It sure doesn’t look like Richard Lugar is long for the political world. The news that the major super PAC supporting his candidacy is bailing on him a week before the Republican primary reinforces a growing consensus that the six-term Indiana senator will likely be defeated next Tuesday by his conservative challenger, state Treasurer Richard Mourdock.
Under one scenario, this could be a fortuitous development for Democrats, since Lugar, with his broad popularity outside the Republican Party, would probably defeat the Democratic candidate, Rep. Joe Donnelly, with ease. By contrast, Democrats are hopeful they could exploit Mourdock’s Tea Party politics to turn the state’s swing voters against him – as happened with several high-profile Tea Party-backed candidates in 2010.
That said, Mourdock – unlike, say, Christine O’Donnell or Joe Miller — is an established statewide politician whose public behavior doesn’t easily conform to the image of a kook. And Indiana, even though it narrowly backed Barack Obama in 2008, is a traditionally Republican state that’s expected to land in the Romney column this fall. So there’s a good chance Mourdock will land in the Senate if he prevails next week.
The real significance of a Lugar loss, though, would extend far beyond November. The fact that he’s now fighting for his political life in a GOP primary is a reflection of the endurance of the Tea Party phenomenon. The term itself may feel tired and even dated, a relic from 2009 or 2010, but it’s really just a colorful synonym for “Republican Party base.” And as Lugar’s perilous standing shows, that base is waging the same kind of purity crusade in 2012 that it did in 2010.
The difference is that there are fewer targets this time around, which makes sense: Dozens of Tea Party-aligned Republicans won House seats in ’10, moving the center of gravity in that chamber about as far to the right as it’s ever been. But the bigger success the Tea Party had in ’10 was that it got into the head of every Republican on Capitol Hill. Watching Republican incumbents like Bob Inglis, Bob Bennett and Mike Castle lose out to little-known – and, in some cases, glaringly unqualified – Tea Party-backed challengers, delivered a clear message to Republican lawmakers: If you stray from our absolutist, compromise-phobic stance even once, you’ll be next.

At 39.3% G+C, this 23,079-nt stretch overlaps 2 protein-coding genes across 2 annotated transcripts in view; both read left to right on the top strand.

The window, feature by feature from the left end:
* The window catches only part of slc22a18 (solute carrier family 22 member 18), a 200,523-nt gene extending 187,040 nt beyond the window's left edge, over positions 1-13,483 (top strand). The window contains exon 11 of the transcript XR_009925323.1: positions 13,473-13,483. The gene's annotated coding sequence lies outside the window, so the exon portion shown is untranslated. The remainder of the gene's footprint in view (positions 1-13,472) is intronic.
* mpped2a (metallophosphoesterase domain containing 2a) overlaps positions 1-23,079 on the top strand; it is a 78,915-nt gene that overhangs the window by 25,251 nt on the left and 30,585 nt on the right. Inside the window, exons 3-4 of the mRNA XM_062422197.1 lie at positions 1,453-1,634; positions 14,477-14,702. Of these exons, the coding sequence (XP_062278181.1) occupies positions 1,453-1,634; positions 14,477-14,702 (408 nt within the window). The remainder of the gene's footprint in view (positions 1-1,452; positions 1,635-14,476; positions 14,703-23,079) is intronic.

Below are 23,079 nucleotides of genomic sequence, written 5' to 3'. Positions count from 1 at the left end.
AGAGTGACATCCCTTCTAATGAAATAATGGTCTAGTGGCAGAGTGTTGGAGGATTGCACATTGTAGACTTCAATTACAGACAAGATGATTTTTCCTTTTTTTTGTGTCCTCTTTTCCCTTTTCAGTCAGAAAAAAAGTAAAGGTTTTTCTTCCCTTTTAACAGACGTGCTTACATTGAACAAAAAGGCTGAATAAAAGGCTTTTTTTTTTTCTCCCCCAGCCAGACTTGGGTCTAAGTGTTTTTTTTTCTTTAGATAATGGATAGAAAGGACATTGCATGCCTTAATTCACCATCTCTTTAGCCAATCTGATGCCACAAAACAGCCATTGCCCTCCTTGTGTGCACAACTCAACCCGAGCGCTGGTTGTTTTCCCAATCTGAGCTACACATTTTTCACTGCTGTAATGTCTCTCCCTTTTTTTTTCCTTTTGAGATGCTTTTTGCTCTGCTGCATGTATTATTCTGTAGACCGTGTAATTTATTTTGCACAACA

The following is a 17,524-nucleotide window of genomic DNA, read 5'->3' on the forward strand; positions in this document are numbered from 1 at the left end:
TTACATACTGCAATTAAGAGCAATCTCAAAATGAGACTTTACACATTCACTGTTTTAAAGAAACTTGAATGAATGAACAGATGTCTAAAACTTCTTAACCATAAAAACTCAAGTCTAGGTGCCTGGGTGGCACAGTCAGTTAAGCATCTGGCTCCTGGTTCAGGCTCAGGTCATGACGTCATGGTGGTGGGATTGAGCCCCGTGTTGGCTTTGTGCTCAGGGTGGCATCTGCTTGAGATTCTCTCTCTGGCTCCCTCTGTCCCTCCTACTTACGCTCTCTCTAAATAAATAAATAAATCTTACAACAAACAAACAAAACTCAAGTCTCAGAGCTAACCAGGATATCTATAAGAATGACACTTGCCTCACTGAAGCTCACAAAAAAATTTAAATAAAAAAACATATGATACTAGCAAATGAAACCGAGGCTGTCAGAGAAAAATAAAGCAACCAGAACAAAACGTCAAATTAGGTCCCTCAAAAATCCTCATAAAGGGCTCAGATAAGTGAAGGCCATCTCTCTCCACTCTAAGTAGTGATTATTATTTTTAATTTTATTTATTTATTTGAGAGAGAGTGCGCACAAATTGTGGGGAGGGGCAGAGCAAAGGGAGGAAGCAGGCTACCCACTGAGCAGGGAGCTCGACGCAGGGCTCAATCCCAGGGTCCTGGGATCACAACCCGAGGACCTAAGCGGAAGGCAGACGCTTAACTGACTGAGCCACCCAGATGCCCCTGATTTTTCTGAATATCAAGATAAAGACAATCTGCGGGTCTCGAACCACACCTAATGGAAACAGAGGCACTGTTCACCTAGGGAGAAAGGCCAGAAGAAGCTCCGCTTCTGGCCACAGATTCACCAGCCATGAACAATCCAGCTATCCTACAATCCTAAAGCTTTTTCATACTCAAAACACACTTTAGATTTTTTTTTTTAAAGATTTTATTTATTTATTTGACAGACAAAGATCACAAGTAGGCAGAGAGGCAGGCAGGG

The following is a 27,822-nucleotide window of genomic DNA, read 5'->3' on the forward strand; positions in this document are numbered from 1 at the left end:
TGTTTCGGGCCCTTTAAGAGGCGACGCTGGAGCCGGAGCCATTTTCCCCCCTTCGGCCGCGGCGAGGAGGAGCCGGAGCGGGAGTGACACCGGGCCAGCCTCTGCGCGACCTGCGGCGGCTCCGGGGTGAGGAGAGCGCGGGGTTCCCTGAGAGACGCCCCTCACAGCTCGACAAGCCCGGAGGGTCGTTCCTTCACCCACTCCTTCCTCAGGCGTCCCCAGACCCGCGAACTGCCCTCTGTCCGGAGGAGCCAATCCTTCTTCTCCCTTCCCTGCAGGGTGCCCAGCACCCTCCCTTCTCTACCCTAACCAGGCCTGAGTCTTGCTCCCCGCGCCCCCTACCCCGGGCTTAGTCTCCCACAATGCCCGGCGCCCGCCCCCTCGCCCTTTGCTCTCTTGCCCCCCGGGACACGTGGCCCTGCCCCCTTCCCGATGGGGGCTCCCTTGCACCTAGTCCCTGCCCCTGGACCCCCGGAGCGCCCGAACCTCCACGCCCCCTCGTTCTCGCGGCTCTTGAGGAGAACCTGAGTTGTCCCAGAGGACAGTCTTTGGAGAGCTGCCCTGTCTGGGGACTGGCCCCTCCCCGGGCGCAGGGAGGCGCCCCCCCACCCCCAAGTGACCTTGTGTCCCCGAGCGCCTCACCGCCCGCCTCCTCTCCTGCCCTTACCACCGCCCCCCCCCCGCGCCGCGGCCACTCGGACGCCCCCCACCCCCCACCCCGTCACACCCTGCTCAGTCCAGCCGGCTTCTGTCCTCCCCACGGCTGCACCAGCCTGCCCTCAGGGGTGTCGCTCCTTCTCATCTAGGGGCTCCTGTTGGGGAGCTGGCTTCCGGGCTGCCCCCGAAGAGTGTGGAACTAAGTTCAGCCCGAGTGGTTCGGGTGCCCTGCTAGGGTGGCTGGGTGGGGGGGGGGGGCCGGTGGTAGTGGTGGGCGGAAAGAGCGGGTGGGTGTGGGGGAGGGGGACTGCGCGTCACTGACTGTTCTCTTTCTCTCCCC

This is why Republicans in the House have charted such a politically suicidal course since winning back the chamber. Traditionally pragmatic conservatives – including Speaker John Boehner – deferred to the purists for fear of being branded sellouts. The situation wasn’t quite as severe in the Senate (especially with Democrats still holding a majority), but individual Republicans there got the message. Olympia Snowe, before walking away in frustration a few months ago, became a far more reliable vote for conservatives in the Obama era. Orrin Hatch ditched his flair for compromise and became a relentlessly harsh Obama critic; it was just enough to save him (so far) from suffering a humiliating defeat at the GOP’s Utah state convention, as Bennett did two years ago.
There’s been less primary season Tea Party activity this year because there’s been less need for it. Lugar is a bit of an exception. Like most of the Tea Party’s previous targets, “moderate” really isn’t the best word to describe his Senate voting record. He’s a conservative and a generally reliable Republican vote, but he does have an independent streak. And to today’s conservative activists, who demand complete, unyielding ideological purity, that’s not enough. So they decided to make an example of Lugar, and they’re well on their way to succeeding.
The real implications of a Lugar loss next week will be psychological: How will watching yet another prominent Republican with a solidly conservative record lose in a primary affect the mindset of average Republican member of Congress? Chances are, it will make him or her even more resistant to taking any action, big or small, that might possibly be construed as ideologically disloyal.